Drugs and crime threaten recent stability in Guinea-Bissau, warn UN officials
“Although there seems to be a downward trend in the trafficking of cocaine through West Africa over the past few months, drug trafficking and organized crime remain a significant challenge for stability in Guinea-Bissau and the sub-region,” said Joseph Mutaboba, Secretary-General Ban Ki-moon’s representative in the West African nation.
According to the UN Office on Drugs and Crime (UNODC), there has been a significant drop in drug seizures in West Africa over the past 18 months, corroborated by a similarly strong decline in European drug seizures with West Africa as the suspected source.
However, as UNODC Executive Director Antonio Maria Costa told the Council, international efforts may have caused the trafficking routes to move further south, or farther inland.
“The threat to Guinea-Bissau – though less obvious than in the past – is still serious,” he stated, noting that there have been reports of smuggling through many privately-owned islands of the Bissau archipelago.
“The Government needs greater assistance to gain control over these islands, which provide a safe haven for light aircraft and fast boats,” said Mr. Costa. “I therefore urge this Council not to be complacent.”
The Executive Director also highlighted three new “disturbing” trends in the region. The first is that a growing amount of the drugs coming into West Africa are being consumed locally. “This is new, though not surprising,” he said, noting that low prices and high supply of cocaine, particularly in Guinea-Bissau, cause havoc among youth who are already affected by other problems.
In addition, there are reports of drug use – as well as trafficking – affecting the military, and, since July, UNODC and Interpol have been investigating numerous West African sites where they found large amounts of chemicals used in drug processing.
“West Africa is now on the verge of becoming a source of drugs, not only a transit area,” said Mr. Costa. “Organized crime is growing indigenous roots.”
Mr. Mutaboba reported that along with drug trafficking and organized crime, stability in Guinea-Bissau is also threatened by “hegemonic politics” and intra-party divisions. “Much depends on the governing party’s ability to evolve away from exclusionary politics and develop inclusiveness and accountability.”
Presenting Mr. Ban’s latest report on Guinea-Bissau, Mr. Mutaboba noted that the Government has focused on managing the consequences of the high-profile assassinations that took place in March and June, and there is a perception that in other critical areas, limited progress has been made.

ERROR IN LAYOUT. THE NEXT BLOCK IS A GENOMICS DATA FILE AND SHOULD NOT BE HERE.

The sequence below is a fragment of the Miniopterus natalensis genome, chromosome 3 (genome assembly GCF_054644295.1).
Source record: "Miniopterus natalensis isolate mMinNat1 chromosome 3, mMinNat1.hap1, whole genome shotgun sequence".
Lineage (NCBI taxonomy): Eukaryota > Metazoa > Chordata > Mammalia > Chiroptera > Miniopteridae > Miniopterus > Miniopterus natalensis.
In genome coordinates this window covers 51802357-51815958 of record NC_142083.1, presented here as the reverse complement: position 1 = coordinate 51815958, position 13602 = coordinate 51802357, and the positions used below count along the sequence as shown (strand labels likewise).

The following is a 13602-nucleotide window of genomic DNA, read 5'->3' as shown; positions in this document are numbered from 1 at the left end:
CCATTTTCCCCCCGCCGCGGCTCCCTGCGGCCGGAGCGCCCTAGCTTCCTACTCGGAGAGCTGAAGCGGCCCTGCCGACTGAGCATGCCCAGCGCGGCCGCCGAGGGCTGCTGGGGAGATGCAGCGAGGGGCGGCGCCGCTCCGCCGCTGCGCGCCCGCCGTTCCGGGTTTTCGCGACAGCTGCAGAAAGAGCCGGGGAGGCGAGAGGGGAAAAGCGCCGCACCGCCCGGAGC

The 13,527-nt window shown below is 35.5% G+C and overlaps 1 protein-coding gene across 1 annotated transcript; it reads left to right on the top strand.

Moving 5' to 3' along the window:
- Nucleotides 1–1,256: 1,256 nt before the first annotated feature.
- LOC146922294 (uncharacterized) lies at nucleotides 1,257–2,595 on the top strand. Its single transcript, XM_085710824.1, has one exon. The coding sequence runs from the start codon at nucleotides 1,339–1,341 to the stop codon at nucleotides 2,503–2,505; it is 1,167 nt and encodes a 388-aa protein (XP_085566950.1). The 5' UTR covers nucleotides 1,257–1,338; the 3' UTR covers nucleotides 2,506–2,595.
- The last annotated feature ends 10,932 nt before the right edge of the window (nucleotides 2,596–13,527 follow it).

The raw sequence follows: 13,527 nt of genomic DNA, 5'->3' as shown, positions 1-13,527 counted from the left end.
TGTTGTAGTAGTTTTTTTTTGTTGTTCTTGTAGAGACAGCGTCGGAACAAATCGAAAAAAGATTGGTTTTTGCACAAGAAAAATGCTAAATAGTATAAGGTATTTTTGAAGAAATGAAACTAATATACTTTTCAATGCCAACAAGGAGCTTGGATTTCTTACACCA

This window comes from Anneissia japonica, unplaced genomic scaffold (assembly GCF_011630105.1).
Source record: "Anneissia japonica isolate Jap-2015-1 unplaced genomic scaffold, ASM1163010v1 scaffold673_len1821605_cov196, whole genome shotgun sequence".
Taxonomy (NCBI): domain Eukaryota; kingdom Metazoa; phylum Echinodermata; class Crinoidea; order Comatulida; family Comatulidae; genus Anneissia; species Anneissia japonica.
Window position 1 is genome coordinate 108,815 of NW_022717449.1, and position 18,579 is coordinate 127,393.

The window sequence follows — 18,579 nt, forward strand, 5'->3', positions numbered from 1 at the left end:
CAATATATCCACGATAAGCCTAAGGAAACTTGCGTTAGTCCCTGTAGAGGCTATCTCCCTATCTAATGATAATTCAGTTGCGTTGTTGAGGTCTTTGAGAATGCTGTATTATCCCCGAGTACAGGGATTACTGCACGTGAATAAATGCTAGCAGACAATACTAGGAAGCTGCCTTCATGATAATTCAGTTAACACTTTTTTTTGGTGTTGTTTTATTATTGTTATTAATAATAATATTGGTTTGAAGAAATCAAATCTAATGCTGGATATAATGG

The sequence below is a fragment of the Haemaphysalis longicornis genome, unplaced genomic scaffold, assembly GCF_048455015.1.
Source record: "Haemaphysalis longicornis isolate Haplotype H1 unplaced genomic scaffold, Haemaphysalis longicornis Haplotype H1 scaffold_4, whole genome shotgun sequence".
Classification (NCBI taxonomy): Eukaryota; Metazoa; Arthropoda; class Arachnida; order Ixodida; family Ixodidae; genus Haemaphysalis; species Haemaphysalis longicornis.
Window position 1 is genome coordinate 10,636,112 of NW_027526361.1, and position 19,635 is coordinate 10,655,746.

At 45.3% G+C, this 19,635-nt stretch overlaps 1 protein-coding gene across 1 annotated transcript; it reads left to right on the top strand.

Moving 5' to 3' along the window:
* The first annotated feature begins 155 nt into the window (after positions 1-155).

In March then president João Bernardo Vieira was assassinated amid tensions between the Government and the military forces in a country marked by decades of civil conflicts, coups d’état and uprisings.
Then in June presidential candidate Baciro Dabó and the former defence minister Helder Proença were assassinated on the eve of the official launch of the electoral campaign.
Despite the tensions that followed the killings, the country held peaceful elections and President Malam Bacai Sanhá was inaugurated on 8 September.
Mr. Mutaboba, who heads the UN Peacebuilding Office in Guinea-Bissau (UNOGBIS), stressed the need for a “transparent and thorough” investigation of the assassinations, as well as the alleged coup d’état of June, to fight impunity, restore public confidence and establish truth.
Ambassador Maria Luiza Ribeiro Viotti of Brazil, who chairs the Guinea-Bissau Configuration of the UN Peacebuilding Commission, highlighted additional challenges facing the country, including reform of the security sector, and building State institutions that are able to address basic social needs, ensure security and promote human rights.
In a statement read out by Ambassador Thomas Mayr-Harting of Austria, which holds the Council’s rotating presidency for November, the 15-member body reiterated the importance of consolidating democracy, security, the rule of law, national reconciliation and the fight against impunity to ensure sustainable peace in Guinea-Bissau.
It took note of the ongoing consultations between the UN, the African Union (AU), the Economic Community of West African States (ECOWAS) and the Community of Portuguese-speaking Countries (CPLP), to assist the Government in investigating the political assassinations of March and June.
“The Security Council calls upon the Government of Guinea-Bissau to expedite this process, and calls on the above mentioned organizations and the international community as a whole, to bring their support to this end.”
The Council also urged the Government to take the necessary actions to, among other matters, combat drug trafficking and organized crime, and to ensure that the security sector is effective, professional and accountable.